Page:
opinion


Semantics of openness teeming with contradictions

The meaning of “open” is in the eye of the beholder. Clearly the mobile communications industry is opening up to new ideas, business models, device concepts and the like, but is it becoming truly open? With so many competing commercial interests, not to mention legal and regulatory issues, efforts to really change the business face numerous hurdles.

At Qualcomm’s BREW 2008 conference last month in San Diego, Qualcomm announced efforts to further open its highly successful BREW mobile platform. Openness appeared to be executives’ mantra as they discussed the integration of Adobe Flash into the BREW Mobile Platform and the introductions of Plaza – Qualcomm’s new platform-agnostic widget framework, based on open standards that use the BREW service-delivery ecosystem – and the year-old BrandXtend platform for off-deck content. “Opening up BREW helps us and you in the delivery of new services,” Andrew Gilbert, executive vice president and president of Qualcomm Internet Services, MediaFLO Technologies and Qualcomm Europe, told BREW developers.

But amid this spirit of openness were murmurs of discontent regarding the high level of scrutiny applied by Qualcomm to the demonstration devices, speaker presentations and marketing materials at BREW 2008. Qualcomm reportedly told BREW participants that the company had to be extra careful, because of the cease-and-desist order imposed by the US International Trade Commission on the marketing of devices that include Qualcomm chipsets deemed to infringe a Broadcom patent.

But some exhibitors told me that some handsets that had recently been shipped to the US and were being sold there – meaning the devices had ostensibly been allowed into the US because they did not conflict with any legal rulings – were not allowed to be used in demonstrations. They also said that every speaker’s presentation had to be approved, and sometimes edited, by Qualcomm before the event. Qualcomm even insisted on inspecting, and potentially rejecting, every piece of marketing material destined for booths on the show floor, the exhibitors said.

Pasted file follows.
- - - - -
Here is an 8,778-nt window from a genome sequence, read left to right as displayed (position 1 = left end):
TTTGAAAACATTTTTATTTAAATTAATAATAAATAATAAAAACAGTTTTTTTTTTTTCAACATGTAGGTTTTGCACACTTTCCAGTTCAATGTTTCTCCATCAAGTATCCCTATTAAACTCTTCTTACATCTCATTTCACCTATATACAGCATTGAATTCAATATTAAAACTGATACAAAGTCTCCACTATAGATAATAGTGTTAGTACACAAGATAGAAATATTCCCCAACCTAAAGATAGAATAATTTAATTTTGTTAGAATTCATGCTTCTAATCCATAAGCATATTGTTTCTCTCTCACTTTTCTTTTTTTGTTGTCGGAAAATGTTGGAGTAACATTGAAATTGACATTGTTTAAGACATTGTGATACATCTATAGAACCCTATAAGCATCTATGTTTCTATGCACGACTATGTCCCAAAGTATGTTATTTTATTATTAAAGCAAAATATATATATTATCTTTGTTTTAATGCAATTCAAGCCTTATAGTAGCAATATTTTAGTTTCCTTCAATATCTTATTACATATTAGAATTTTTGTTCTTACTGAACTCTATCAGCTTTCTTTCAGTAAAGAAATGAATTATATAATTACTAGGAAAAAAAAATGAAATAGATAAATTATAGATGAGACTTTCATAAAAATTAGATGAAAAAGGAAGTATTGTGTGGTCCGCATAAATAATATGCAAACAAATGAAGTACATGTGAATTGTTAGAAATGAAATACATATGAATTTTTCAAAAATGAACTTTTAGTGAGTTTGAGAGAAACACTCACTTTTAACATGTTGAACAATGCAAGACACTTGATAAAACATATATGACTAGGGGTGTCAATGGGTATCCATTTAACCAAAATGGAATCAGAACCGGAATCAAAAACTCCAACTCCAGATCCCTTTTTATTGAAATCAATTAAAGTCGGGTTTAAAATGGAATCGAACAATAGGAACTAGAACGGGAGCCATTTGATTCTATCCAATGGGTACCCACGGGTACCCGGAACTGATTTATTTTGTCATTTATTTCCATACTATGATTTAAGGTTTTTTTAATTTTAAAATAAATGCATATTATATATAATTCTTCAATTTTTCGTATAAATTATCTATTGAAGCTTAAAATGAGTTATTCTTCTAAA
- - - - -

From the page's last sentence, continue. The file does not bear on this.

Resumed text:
Such actions make one question Qualcomm’s interpretation of the word “open” as it relates to the free flow of ideas, particularly when exhibitors and speakers were whispering about the “Qualcomm police” and “censorship that was truly stunning.”

Qualcomm apparently felt that it had to make these moves to protect its interests, which is something every company in a free-market society must do to survive and compete. And Qualcomm’s not the only company that’s touting an open approach but leaving some to wonder just what the term is supposed to mean.

Take Google. Its Linux-based Android operating system and the company’s backing of the Open Handset Alliance to help push Android and its own vision of mobile industry openness have been part of a full-scale campaign to turn Google into the poster child for all things open, including open-source platforms and open access.

But is Google really interested in altruistically opening the industry to all, or is it merely staking out its own beachhead?

Arun Sarin, former chairman of Vodafone, has said that the Android OS is “open for Google” only. He has also expressed concerns regarding plans Google might have for the user data that it could amass via Android-powered handsets.

At the BREW show, an executive with a white-label-search-engine company told me that Sarin has been trying to warn the industry after learning from his mistake in choosing Google as the search engine for Vodafone Live users with 3G handsets. When the deal was announced in February 2006, Vodafone basically gave away its brand and valuable handset-screen real estate to the largest Internet search engine, a mistake guaranteed to haunt Vodafone’s branding efforts for years to come and help Google continue to build a mobile user base that it can profit from.

And Google is still signing favored-partner deals with mobile operators, which is hardly an open approach to business. For a US$500 million investment, Google earned the opportunity to become the official search provider and a preferred provider of other apps for the new Clearwire – the WiMAX joint venture of Sprint Nextel and Clearwire – which will also support Android in its retail voice and data products. Google has also been named the default provider of web- and local-search services for Sprint’s CDMA network.

Obviously, most companies want an “open” environment that suits their needs but not necessarily other firms’. In addition, there are numerous challenges – technical, legal and political – in creating a fully open mobile communications environment. Many are talking the talk, but we have yet to see whether any will walk the walk when it comes to throwing open the doors to their end of the mobile business.


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